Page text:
A Civil War Biography

Thomas Benton Smith

Smith was born 25 February 1838 in Mechanicville, Tennessee. He was educated at the Western Military Institute in Nashville which he entered at the age of 16. Prior to the war Smith worked for the railroad in Nashville. When the war came Smith helped raise a company of volunteers which would become Company B of the 20th Tennessee. Smith served as a lieutenant. The 20th would see action at Mill Springs and then at Shiloh where it suffered over 50% casualties, including the capture and imprisonment of the company commander, Colonel Joel A. Battle. When reorganized a month later the company elected Smith its colonel. He led the 20th at Baton Rouge, Murfreesboro where he was severely wounded, and Chickamauga where he was wounded a second time. During the fight at Missionary Ridge the brigade commander, Colonel R. C. Tyler, was wounded and Smith assumed command. He would command the brigade throughout the Atlanta campaign and on 29 July 1864 was promoted to brigadier general becoming the youngest general in the Army of Tennessee. He would continue in command at Jonesboro, Franklin and Nashville.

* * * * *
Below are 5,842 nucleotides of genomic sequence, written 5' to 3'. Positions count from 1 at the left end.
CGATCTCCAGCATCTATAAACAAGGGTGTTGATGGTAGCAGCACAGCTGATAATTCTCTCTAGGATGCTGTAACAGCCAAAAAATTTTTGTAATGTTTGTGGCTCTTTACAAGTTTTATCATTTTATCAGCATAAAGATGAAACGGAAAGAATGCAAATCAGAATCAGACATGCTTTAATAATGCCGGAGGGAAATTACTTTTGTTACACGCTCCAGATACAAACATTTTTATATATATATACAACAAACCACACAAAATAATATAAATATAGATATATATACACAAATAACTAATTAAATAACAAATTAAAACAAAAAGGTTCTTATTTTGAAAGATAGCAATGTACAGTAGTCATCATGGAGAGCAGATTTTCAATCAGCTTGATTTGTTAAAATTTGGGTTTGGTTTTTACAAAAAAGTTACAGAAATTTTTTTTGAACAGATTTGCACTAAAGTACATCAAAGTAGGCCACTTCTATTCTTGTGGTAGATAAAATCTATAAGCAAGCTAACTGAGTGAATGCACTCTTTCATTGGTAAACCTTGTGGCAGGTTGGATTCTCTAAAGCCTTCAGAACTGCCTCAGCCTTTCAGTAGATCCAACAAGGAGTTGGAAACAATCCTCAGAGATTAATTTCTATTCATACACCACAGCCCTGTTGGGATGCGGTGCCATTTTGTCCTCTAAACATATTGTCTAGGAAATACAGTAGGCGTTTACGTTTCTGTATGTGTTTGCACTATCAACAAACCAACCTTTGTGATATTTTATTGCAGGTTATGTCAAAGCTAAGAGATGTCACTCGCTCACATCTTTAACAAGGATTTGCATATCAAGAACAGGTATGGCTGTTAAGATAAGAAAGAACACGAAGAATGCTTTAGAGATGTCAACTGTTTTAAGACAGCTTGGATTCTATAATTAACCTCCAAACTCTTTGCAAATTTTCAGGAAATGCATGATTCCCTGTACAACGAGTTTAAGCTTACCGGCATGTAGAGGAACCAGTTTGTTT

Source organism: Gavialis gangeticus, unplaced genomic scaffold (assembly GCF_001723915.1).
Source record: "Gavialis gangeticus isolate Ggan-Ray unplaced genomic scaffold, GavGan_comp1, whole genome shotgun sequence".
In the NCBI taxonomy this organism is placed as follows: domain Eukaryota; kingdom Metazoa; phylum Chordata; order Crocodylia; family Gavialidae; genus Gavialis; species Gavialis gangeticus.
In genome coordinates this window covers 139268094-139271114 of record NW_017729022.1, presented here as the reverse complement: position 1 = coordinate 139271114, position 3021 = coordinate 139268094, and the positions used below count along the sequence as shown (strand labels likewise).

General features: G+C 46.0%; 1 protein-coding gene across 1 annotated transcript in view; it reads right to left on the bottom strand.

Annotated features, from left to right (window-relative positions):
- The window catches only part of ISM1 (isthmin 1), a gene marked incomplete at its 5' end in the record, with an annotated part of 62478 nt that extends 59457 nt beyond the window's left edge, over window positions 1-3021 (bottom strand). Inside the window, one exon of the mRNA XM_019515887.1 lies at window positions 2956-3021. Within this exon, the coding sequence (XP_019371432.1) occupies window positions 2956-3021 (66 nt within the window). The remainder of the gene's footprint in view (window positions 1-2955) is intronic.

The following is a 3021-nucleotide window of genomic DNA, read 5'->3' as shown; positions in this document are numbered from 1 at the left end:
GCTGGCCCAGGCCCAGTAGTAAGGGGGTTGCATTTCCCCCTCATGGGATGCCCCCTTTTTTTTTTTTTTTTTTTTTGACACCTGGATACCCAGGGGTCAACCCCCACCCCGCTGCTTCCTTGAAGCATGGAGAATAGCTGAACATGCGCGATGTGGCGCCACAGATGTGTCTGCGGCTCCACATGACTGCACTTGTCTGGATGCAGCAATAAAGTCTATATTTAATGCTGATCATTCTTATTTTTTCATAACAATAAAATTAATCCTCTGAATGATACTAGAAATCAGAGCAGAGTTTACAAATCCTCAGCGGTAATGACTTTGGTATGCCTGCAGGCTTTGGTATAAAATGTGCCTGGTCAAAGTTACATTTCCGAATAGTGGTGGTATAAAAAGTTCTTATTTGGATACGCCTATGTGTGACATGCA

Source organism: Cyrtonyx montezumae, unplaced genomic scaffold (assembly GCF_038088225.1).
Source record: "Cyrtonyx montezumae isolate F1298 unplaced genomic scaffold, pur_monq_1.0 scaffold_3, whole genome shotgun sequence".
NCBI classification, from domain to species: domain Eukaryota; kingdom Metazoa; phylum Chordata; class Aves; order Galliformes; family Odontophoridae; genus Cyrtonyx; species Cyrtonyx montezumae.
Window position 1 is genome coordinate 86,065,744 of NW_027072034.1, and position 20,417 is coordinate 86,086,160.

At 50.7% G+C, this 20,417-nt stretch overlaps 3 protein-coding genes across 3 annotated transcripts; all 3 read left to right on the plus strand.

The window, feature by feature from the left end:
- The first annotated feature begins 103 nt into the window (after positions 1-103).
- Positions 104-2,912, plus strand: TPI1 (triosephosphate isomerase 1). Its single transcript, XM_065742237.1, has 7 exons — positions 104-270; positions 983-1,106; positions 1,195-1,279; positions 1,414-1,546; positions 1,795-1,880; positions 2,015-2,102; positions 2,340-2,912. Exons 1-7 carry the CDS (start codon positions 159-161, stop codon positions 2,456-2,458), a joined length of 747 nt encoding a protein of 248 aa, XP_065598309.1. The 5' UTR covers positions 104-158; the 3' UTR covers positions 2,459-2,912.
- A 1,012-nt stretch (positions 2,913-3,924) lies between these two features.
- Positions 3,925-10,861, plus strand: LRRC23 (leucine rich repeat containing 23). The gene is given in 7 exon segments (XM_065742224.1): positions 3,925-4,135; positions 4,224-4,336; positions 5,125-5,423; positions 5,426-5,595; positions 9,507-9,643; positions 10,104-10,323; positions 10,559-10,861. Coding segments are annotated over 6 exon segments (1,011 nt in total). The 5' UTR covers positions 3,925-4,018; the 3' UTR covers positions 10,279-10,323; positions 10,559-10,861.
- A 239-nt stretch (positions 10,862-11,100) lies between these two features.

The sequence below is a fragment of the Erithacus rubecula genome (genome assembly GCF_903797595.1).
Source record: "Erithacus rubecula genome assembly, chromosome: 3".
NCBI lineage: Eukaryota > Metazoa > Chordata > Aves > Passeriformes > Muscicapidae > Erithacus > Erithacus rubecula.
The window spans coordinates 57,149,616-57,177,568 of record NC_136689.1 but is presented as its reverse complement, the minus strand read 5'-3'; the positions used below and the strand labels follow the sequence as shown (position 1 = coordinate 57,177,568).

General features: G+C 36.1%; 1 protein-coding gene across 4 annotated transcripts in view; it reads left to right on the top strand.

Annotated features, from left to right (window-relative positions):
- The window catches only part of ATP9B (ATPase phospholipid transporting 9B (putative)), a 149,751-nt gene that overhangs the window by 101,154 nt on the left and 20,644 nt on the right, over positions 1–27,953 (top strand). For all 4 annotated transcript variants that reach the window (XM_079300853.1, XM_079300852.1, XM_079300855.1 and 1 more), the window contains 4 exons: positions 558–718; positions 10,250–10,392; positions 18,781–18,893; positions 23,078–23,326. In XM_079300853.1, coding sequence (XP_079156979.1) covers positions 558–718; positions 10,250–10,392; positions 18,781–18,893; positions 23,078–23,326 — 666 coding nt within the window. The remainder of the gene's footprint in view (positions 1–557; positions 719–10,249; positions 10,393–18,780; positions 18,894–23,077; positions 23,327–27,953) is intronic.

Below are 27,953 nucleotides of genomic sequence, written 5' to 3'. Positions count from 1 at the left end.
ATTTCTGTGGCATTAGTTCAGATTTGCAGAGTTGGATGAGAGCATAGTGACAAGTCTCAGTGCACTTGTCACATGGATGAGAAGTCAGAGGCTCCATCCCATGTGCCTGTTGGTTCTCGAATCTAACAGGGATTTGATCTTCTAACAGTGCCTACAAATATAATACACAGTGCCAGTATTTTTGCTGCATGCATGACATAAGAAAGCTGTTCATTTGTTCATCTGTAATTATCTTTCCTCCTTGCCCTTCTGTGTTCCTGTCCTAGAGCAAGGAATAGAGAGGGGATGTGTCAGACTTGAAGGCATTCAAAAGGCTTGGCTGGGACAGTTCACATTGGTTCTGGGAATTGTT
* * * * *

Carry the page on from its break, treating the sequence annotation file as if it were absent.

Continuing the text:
Smith and his command held on valiantly at Nashville obeying the orders to "hold the line at all hazards" given by division commander General William Bates until overwhelmed by superior numbers. Smith was captured. As he was led toward the rear Smith was confronted by Colonel WILLIAM LINN McMILLEN of the 95th Ohio Infantry. McMillen was an alcoholic who had almost been cashiered from Union service for misconduct. Whether drunk or for some other reason possibly stemming from his time in captivity following his capture at the Battle of Richmond, Kentucky, McMillen began cursing and berating Smith. Smith's reply, according to witnesses, was simply "I am a disarmed prisoner" which further enraged McMillen. He drew his saber and struck Smith three blows to the head. Rushed to a field hospital by shocked Federal officers Smith was told he was going to die. To the surprise of the surgeons Smith survived and was sent to Fort Warren in Massachusetts where he was held until paroled at the end of the war. Smith returned to Nashville and resumed working for the railroad for awhile showing no affects from McMillen's attack. Smith even sought a seat in the US Congress. All was not well though. Periods of intense clinical depression came upon him in closer and closer intervals and finally robbed him of his ability to live independently. In 1876, he was admitted to the Tennessee state asylum. Other than occasional trips to reunions of the 20th Tennessee, Smith would remain in what would become known as the Central State Psychiatric Hospital until he died on 21 May 1923.

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